iPhone 13 preorders are live: Everything you need to know

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iPhone 13 preorders are live: Everything you need to know


Like clockwork, there’s a new batch of smartphones from Apple in town. The iPhone 13 Mini, 13, 13 Pro and 13 Pro Max are all up for preorder now and keep a similar design to the iPhone 12 family. The updates focus on a smaller notch, improved cameras and better performance.

Preorders for the iPhone 13 family are now available from Apple directly, carriers like AT&T, T-Mobile or Verizon and a range of retailers. The iPhone 13 and 13 Mini are available in 128GB, 256GB or 512GB storage options, while the 13 Pro and 13 Pro Max are available in 128GB, 256GB, 512GB and 1TB configurations. The 13 and 13 Mini are available in blue, pink, Midnight, Product Red or Starlight, while the 13 Pro and 13 Pro Max come in gold, graphite, silver or Sierra Blue.

And like the iPhone 12 last year, there are a range of deals and ways to upgrade to the iPhone 13 right now. If you’re wondering if the upgrade makes sense for you, read our breakdown below and see our decision guide here.

If you’re someone who likes to get a new iPhone every year, the iPhone Upgrade Program is a lease with a credit check required that lets you just do that. After 12 payments (equivalent to 12 months), you get the ability to upgrade. Just pick your iPhone, storage size and carrier as well as AppleCare+ plan that makes the most sense for you. The latter is a bonus, as it’s a monthly cost for the warranty versus an outright expense.

If you’d rather do a normal lease (over a 24-month period) or buy the device outright, there are some ways to save. With any carrier or with Apple directly, you can trade in eligible devices to get credit toward your new device. Via Apple directly, you can save up to $1,000 — if opting for an iPhone 13 — with eligible trade-in.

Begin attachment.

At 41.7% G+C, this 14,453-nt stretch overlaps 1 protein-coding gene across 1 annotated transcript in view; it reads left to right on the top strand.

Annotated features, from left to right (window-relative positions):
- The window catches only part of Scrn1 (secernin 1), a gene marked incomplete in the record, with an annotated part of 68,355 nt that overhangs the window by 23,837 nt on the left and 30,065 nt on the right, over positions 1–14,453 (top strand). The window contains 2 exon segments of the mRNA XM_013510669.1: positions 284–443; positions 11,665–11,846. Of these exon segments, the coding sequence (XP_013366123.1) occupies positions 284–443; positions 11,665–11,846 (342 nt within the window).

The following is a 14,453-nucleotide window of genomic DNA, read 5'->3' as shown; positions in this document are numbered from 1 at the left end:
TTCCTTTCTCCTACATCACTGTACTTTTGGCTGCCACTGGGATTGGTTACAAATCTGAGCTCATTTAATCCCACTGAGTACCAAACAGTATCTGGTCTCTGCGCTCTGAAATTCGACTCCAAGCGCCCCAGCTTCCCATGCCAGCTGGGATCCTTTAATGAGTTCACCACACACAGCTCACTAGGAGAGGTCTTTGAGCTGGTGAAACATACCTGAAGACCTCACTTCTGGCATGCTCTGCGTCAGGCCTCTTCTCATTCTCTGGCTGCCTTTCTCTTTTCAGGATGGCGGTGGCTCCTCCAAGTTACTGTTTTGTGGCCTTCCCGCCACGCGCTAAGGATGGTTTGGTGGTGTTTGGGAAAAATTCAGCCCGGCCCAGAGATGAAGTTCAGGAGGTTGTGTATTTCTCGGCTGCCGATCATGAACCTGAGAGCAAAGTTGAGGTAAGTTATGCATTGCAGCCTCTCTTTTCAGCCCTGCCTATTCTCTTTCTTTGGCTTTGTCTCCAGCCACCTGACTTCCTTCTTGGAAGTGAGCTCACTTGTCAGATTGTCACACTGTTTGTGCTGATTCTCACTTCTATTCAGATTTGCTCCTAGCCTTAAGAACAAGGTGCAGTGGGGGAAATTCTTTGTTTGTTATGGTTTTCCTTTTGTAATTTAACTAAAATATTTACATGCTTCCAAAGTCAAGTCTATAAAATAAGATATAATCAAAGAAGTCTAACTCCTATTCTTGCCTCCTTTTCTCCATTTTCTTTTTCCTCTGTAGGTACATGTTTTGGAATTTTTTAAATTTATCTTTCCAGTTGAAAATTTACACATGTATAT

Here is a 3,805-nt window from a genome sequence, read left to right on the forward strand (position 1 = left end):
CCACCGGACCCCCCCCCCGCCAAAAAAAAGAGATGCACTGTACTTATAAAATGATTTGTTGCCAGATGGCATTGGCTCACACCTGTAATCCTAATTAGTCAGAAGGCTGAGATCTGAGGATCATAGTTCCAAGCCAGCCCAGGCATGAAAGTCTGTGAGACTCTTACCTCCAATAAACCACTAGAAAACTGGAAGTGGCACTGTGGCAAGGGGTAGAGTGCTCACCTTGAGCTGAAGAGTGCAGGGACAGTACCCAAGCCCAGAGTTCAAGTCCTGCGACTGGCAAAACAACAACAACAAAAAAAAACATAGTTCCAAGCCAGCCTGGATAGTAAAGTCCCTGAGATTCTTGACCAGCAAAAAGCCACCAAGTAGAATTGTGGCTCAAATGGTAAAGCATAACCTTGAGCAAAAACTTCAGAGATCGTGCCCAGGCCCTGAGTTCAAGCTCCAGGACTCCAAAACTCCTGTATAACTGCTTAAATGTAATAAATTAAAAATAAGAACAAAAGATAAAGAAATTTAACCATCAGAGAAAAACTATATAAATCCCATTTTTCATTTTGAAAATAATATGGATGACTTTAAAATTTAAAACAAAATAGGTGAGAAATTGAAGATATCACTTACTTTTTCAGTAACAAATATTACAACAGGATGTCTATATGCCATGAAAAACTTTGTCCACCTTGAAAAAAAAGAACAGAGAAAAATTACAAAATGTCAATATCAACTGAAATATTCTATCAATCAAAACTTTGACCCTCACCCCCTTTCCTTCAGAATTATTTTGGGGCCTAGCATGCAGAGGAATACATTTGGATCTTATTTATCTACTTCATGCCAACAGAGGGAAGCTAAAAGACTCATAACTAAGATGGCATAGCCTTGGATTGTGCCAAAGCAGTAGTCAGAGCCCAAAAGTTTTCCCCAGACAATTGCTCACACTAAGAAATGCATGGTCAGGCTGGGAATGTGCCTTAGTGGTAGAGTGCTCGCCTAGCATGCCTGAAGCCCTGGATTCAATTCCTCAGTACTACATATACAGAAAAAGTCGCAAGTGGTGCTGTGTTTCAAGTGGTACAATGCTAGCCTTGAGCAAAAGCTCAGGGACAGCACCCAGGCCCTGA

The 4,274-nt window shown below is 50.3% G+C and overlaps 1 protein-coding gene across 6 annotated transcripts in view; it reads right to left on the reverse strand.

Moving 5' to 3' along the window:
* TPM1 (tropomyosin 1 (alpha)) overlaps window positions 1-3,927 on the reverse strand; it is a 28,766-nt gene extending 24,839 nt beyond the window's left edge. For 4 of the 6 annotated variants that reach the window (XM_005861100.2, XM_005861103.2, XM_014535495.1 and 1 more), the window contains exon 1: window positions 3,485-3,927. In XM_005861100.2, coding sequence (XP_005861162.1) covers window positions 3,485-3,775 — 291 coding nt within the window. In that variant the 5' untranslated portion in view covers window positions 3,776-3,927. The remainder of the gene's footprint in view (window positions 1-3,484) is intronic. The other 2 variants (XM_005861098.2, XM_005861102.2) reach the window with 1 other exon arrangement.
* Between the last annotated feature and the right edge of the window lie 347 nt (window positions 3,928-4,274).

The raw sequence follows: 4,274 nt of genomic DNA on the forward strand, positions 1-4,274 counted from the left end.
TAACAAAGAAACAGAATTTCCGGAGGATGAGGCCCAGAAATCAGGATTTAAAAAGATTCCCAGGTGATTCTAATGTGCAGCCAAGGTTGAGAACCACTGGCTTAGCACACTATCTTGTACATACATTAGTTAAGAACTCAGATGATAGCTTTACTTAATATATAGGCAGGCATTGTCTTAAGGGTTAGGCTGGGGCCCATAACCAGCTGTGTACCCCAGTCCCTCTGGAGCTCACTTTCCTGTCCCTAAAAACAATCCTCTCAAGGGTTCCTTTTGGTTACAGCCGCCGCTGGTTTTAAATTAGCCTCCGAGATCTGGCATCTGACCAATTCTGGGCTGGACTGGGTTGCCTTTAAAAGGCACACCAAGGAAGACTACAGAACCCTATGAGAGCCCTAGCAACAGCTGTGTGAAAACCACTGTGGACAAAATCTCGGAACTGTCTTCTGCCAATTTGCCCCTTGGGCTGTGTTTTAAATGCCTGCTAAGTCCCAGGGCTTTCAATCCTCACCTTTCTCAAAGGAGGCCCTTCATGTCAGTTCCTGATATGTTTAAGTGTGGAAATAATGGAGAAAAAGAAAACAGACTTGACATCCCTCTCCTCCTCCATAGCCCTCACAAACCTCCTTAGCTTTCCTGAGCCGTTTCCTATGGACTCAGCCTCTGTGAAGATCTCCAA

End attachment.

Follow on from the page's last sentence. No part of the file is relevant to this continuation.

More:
Another option is to trade in your old device with a service like It’s Worth More or Decluttr. With either of these you’ll get an estimated value for your device after answering some questions, and receive a prepaid label to send your device in. Right now you can get an additional 10% on your trade-in value with code “CNN2021.”

When buying directly from AT&T, you can trade in to get an iPhone 13 Mini, 13 or 13 Pro for as little as $0 when paired with an Unlimited plan. Those who want the 13 Pro Max can get it for as low as $99. Either route is a pretty significant discount and equals out to up to $1,000 off.

On T-Mobile, the carrier known for its wild promotions is giving Magenta Max plan subscribers an iPhone 13 for free with eligible trade-in. It’s a pretty solid deal, and pushing it further is a promise for up to $800 in trade-in every two years as long as you remain a Magenta Max subscriber. The company is also offering other trade-in deals to make the upgrade affordable regardless of plan.

Lastly, Verizon will let you take up to $1,000 off the iPhone 13 family when you’re on select Unlimited plans — mainly you can’t be on starter or kids. That equals out to a base iPhone 13 Mini, 13 or 13 Pro being $0 a month on installment, or a 128GB 13 Pro Max for $99. Verizon will also be accepting damaged phones as eligible trade-in devices. Customers on Verizon’s Unlimited plans have offers for free Apple Music and Apple Arcade subscriptions for a limited time. Verizon’s preorder option is available at the Apple Store directly, along with AT&T’s and T-Mobile’s as well.

We will also note that we’ve been seeing some customers express frustration on Twitter with the preorder process this morning. Specifically, those with an Apple Card haven’t been able to successfully check out for the iPhone Upgrade Program via the Apple Store App, and we have a family member who had the same issue. It seems it’s also spreading to some of the carriers, which might be under stress with demand for the new devices. Our best advice is to keep with it and keep trying to process the order while also reaching out to support.